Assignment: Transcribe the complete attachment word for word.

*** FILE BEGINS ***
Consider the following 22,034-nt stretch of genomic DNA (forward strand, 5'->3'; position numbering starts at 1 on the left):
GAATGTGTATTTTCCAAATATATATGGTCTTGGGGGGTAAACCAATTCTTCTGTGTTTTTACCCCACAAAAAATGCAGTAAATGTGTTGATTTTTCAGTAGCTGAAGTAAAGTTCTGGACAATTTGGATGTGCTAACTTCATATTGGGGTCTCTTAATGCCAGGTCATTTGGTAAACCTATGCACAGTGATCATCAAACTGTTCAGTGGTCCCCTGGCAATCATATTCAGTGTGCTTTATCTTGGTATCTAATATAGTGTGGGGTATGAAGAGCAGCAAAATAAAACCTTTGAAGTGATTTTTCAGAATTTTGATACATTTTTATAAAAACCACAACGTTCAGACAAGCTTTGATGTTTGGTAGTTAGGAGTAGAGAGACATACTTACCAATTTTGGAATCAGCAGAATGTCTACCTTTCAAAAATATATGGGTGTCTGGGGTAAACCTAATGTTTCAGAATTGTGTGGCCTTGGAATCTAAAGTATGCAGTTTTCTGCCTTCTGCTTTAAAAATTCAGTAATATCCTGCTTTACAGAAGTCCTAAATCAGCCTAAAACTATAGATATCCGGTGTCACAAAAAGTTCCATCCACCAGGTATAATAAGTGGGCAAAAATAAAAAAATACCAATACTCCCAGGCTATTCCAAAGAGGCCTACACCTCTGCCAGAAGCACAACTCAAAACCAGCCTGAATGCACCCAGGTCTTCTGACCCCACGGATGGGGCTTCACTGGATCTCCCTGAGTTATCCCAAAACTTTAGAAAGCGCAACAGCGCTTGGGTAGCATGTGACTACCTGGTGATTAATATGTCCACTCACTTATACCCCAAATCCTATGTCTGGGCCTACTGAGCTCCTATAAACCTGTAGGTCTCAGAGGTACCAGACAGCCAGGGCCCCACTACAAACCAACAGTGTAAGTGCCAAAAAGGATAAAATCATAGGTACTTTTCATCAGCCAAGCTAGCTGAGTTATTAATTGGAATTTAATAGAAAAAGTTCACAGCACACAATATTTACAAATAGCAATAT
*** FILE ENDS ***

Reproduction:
Consider the following 22,034-nt stretch of genomic DNA (forward strand, 5'->3'; position numbering starts at 1 on the left):
GAATGTGTATTTTCCAAATATATATGGTCTTGGGGGGTAAACCAATTCTTCTGTGTTTTTACCCCACAAAAAATGCAGTAAATGTGTTGATTTTTCAGTAGCTGAAGTAAAGTTCTGGACAATTTGGATGTGCTAACTTCATATTGGGGTCTCTTAATGCCAGGTCATTTGGTAAACCTATGCACAGTGATCATCAAACTGTTCAGTGGTCCCCTGGCAATCATATTCAGTGTGCTTTATCTTGGTATCTAATATAGTGTGGGGTATGAAGAGCAGCAAAATAAAACCTTTGAAGTGATTTTTCAGAATTTTGATACATTTTTATAAAAACCACAACGTTCAGACAAGCTTTGATGTTTGGTAGTTAGGAGTAGAGAGACATACTTACCAATTTTGGAATCAGCAGAATGTCTACCTTTCAAAAATATATGGGTGTCTGGGGTAAACCTAATGTTTCAGAATTGTGTGGCCTTGGAATCTAAAGTATGCAGTTTTCTGCCTTCTGCTTTAAAAATTCAGTAATATCCTGCTTTACAGAAGTCCTAAATCAGCCTAAAACTATAGATATCCGGTGTCACAAAAAGTTCCATCCACCAGGTATAATAAGTGGGCAAAAATAAAAAAATACCAATACTCCCAGGCTATTCCAAAGAGGCCTACACCTCTGCCAGAAGCACAACTCAAAACCAGCCTGAATGCACCCAGGTCTTCTGACCCCACGGATGGGGCTTCACTGGATCTCCCTGAGTTATCCCAAAACTTTAGAAAGCGCAACAGCGCTTGGGTAGCATGTGACTACCTGGTGATTAATATGTCCACTCACTTATACCCCAAATCCTATGTCTGGGCCTACTGAGCTCCTATAAACCTGTAGGTCTCAGAGGTACCAGACAGCCAGGGCCCCACTACAAACCAACAGTGTAAGTGCCAAAAAGGATAAAATCATAGGTACTTTTCATCAGCCAAGCTAGCTGAGTTATTAATTGGAATTTAATAGAAAAAGTTCACAGCACACAATATTTACAAATAGCAATAT